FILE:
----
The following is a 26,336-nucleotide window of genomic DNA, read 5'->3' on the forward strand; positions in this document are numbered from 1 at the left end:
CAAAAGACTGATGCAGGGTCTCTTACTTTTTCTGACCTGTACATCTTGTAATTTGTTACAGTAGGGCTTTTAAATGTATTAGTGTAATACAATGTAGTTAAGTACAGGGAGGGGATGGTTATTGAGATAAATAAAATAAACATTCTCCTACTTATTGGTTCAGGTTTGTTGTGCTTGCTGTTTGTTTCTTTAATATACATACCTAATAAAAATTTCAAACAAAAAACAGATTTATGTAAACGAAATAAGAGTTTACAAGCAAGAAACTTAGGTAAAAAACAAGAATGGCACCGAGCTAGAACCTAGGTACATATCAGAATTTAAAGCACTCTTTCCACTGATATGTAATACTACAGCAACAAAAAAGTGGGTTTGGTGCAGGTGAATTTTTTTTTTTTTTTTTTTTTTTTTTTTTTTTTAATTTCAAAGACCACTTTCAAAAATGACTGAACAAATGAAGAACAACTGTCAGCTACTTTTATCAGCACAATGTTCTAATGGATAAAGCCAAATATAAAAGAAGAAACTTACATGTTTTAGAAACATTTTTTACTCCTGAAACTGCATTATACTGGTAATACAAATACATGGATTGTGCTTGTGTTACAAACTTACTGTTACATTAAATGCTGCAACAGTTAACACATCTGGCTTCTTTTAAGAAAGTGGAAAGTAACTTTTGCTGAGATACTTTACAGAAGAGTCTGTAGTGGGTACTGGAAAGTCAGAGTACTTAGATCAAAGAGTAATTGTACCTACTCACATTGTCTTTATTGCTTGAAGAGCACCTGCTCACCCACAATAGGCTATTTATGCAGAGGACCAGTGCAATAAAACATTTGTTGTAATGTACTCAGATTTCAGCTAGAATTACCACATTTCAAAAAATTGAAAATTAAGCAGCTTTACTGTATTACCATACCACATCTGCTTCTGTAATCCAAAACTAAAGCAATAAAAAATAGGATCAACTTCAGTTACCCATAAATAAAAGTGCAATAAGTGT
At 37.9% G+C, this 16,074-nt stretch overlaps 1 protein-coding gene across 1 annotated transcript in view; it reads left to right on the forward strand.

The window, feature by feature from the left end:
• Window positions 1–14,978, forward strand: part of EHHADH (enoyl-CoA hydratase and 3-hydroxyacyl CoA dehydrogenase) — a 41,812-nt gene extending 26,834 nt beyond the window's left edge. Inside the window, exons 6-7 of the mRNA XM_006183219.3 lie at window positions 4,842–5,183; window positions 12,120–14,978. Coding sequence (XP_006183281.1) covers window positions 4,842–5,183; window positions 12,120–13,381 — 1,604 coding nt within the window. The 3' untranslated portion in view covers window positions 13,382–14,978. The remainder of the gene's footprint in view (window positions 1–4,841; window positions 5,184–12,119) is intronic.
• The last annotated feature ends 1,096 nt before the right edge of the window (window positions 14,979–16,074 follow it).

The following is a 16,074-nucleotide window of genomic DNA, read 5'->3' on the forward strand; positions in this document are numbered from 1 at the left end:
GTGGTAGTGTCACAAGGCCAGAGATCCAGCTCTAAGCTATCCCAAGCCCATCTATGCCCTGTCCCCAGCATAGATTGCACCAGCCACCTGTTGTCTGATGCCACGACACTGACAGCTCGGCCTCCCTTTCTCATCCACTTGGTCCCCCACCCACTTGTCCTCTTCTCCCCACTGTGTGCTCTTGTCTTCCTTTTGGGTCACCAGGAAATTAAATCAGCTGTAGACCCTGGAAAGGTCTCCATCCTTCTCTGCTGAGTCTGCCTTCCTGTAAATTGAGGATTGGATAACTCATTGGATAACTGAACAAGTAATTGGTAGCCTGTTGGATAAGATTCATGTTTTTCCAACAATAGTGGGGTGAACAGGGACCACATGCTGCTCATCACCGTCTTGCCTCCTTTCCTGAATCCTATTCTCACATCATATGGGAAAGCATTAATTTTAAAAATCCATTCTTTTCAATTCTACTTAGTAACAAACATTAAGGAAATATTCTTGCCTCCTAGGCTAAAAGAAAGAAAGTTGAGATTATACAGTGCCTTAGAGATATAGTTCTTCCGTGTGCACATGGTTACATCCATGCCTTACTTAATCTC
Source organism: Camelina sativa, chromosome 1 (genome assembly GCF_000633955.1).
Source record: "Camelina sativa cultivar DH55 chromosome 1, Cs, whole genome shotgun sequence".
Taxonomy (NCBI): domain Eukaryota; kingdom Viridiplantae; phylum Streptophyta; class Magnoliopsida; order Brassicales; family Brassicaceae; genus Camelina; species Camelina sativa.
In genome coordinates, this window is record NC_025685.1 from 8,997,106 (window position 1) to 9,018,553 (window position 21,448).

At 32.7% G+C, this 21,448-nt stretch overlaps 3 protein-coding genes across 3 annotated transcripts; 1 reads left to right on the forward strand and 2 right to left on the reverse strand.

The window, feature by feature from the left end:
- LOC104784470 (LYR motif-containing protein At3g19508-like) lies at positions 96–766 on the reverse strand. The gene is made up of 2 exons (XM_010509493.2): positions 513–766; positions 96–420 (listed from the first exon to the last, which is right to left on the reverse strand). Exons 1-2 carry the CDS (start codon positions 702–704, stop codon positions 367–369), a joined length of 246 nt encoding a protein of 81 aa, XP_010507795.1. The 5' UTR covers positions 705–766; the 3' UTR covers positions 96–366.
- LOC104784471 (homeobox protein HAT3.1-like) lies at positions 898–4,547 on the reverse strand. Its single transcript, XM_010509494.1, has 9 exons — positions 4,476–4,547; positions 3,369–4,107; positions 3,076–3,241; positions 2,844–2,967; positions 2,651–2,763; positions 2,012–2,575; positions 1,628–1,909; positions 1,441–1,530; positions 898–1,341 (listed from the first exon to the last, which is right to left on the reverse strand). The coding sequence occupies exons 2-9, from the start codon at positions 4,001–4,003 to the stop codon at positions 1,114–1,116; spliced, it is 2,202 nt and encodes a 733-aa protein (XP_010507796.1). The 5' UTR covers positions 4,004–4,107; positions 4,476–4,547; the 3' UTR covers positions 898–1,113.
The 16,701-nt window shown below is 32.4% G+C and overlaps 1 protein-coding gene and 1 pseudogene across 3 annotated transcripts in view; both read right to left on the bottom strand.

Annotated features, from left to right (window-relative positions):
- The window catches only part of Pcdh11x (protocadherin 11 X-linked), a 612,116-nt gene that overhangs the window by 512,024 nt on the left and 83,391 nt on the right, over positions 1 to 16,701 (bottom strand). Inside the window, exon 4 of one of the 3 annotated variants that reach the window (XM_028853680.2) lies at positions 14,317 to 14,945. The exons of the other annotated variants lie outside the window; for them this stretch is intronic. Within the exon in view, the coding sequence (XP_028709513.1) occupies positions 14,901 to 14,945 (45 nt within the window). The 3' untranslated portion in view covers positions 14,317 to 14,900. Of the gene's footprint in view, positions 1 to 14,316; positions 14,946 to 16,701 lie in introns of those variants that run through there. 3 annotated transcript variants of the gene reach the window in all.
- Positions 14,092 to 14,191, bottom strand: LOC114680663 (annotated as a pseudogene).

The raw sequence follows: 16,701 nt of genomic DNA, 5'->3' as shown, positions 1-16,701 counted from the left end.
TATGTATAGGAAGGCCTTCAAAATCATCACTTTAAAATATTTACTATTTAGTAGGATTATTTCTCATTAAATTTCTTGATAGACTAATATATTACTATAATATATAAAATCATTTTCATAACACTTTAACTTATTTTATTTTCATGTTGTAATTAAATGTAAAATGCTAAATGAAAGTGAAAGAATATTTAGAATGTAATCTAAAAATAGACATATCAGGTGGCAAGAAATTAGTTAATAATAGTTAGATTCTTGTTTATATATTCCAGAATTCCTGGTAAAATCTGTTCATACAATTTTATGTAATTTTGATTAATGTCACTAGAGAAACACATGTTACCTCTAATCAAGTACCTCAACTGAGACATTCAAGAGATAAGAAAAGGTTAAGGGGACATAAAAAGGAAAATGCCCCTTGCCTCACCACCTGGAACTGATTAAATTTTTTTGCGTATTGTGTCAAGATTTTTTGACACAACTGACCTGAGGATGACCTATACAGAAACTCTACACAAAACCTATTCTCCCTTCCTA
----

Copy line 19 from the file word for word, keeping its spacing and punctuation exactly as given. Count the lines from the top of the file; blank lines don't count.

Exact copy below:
- The window catches only part of Pcdh11x (protocadherin 11 X-linked), a 612,116-nt gene that overhangs the window by 512,024 nt on the left and 83,391 nt on the right, over positions 1 to 16,701 (bottom strand). Inside the window, exon 4 of one of the 3 annotated variants that reach the window (XM_028853680.2) lies at positions 14,317 to 14,945. The exons of the other annotated variants lie outside the window; for them this stretch is intronic. Within the exon in view, the coding sequence (XP_028709513.1) occupies positions 14,901 to 14,945 (45 nt within the window). The 3' untranslated portion in view covers positions 14,317 to 14,900. Of the gene's footprint in view, positions 1 to 14,316; positions 14,946 to 16,701 lie in introns of those variants that run through there. 3 annotated transcript variants of the gene reach the window in all.